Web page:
"Super-Strong" Typing, Dynamic Typing, and Type Inference in F#

by Marc Sigrist 23. January 2012 15:19

This article gives an overview how types are accessed in F# with a combination of features related to static typing, dynamic typing, and type inference.

Static Typing

Static type checking ensures, at compile time, that the program is free from most kinds of type errors. The source code editor can highlight such errors as soon as they are written out. Static type checking in F# probably goes further than in any other strongly typed language:

  • By default, types defined in F# cannot be null. This eradicates a whole category of painful and costly errors (Tony Hoare of Microsoft Research Cambridge, who introduced null references in ALGOL in 1965, later regarded this as his "Billion dollar mistake").
  • Implicit conversions are not allowed. This even includes numeric, precision-preserving coercions. For instance, you cannot pass an integer, when a floating point value is expected, without explicit conversion. However, F# permits passing an argument of a derived type where a parameter of a base type is expected. It is also possible to utilize implicit operator overloads, who have been implemented in other languages, by calling the op_implicit member of the Common Intermediate Language (CIL) type:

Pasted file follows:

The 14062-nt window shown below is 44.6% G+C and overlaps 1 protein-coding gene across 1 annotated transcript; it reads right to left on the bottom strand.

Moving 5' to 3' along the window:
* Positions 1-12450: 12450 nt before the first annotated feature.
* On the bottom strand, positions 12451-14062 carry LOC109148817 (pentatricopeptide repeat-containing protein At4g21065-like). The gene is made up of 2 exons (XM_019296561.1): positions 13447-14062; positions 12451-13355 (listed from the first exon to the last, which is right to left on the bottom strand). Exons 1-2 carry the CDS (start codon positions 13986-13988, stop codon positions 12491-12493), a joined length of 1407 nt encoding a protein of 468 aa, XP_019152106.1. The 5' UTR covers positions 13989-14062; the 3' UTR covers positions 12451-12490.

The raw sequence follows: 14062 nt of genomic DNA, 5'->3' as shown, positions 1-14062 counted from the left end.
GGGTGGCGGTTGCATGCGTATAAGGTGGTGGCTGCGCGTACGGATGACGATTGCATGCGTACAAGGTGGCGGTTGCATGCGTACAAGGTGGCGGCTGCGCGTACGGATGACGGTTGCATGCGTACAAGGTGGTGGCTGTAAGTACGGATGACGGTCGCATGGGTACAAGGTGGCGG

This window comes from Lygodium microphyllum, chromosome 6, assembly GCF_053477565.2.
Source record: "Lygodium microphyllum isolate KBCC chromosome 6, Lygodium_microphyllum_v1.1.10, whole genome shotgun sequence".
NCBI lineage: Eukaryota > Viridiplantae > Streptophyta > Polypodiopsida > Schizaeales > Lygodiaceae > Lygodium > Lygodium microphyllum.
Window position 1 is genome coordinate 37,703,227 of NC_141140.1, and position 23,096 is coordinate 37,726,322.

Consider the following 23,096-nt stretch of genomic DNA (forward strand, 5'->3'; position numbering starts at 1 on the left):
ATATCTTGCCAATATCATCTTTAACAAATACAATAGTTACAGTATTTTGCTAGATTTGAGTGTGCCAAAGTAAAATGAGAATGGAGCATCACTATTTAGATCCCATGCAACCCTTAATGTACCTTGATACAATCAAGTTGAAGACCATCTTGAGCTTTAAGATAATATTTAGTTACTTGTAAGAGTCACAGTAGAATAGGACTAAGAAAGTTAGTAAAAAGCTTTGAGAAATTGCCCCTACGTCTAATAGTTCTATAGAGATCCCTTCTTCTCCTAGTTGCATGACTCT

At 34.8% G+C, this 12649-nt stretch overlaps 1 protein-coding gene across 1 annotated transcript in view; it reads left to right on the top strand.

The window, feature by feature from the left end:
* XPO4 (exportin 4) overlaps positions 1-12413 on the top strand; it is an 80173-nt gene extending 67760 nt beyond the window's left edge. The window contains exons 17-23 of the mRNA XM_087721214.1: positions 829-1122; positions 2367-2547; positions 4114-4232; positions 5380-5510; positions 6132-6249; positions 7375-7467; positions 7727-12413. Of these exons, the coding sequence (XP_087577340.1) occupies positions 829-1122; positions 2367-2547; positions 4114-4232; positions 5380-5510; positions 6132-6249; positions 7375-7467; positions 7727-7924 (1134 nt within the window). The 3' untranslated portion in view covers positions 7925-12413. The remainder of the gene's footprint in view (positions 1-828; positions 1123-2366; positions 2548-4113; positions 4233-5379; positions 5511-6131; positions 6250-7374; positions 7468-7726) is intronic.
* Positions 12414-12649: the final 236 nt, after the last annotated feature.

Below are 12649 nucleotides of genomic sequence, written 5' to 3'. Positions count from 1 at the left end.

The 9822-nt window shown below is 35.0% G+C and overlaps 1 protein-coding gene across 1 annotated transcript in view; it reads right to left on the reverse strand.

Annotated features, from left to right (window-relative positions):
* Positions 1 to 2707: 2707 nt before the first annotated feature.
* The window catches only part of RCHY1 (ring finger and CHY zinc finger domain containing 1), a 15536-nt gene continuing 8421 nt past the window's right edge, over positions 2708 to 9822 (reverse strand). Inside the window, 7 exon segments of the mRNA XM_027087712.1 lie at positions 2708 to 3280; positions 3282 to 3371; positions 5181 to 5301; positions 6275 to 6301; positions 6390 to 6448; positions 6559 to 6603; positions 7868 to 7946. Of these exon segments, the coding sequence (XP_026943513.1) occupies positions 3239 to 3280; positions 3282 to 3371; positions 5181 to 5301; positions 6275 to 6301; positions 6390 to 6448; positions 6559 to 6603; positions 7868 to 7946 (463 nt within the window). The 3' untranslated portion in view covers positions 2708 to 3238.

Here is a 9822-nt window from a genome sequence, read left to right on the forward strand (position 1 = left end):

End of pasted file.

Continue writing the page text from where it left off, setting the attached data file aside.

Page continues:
open System.Drawing
    let rect = Rectangle(23, 12, 17, 13)
    let rectF = RectangleF.op_Implicit rect
  • A new feature introduced by F#, units of measure, lets the compiler verify calculations associated with measurements. This prevents you from passing a number of meters when a number of kilograms is expected. On the other hand, when you multiply a number of meters with another number of meters, the compiler automatically creates type-safe square meters for you:
    type m
    let meters = 276<m>
    let squareMeters = meters * meters
    // Resolved by the compiler as:
    // val squareMeters : int<m ^ 2> = 76176
    In F# 3.0, the core library will contain the namespace Microsoft.FSharp.Data.UnitSystems.SI, with predefined units of measure types for the International System of Units (SI), such as ampere (A), hertz (Hz), kelvin (k), lux (lx), metre (m), newton (N), second (s), ... Units of measure were originally conceived by Andrew Kennedy, of Microsoft Research Cambridge, in his PhD thesis. He also wrote a great introduction about it in his blog.
  • F# 3.0 will introduce another pioneering feature: type providers. They let you access any kind of untyped data source, locally or remotely, in a strongly-typed way at compile time, with full autocompletion/IntelliSense support. There will be built-in type providers for database connections, OData services, web services, resource files, and more. You will also be able to create your own custom type providers.

Dynamic typing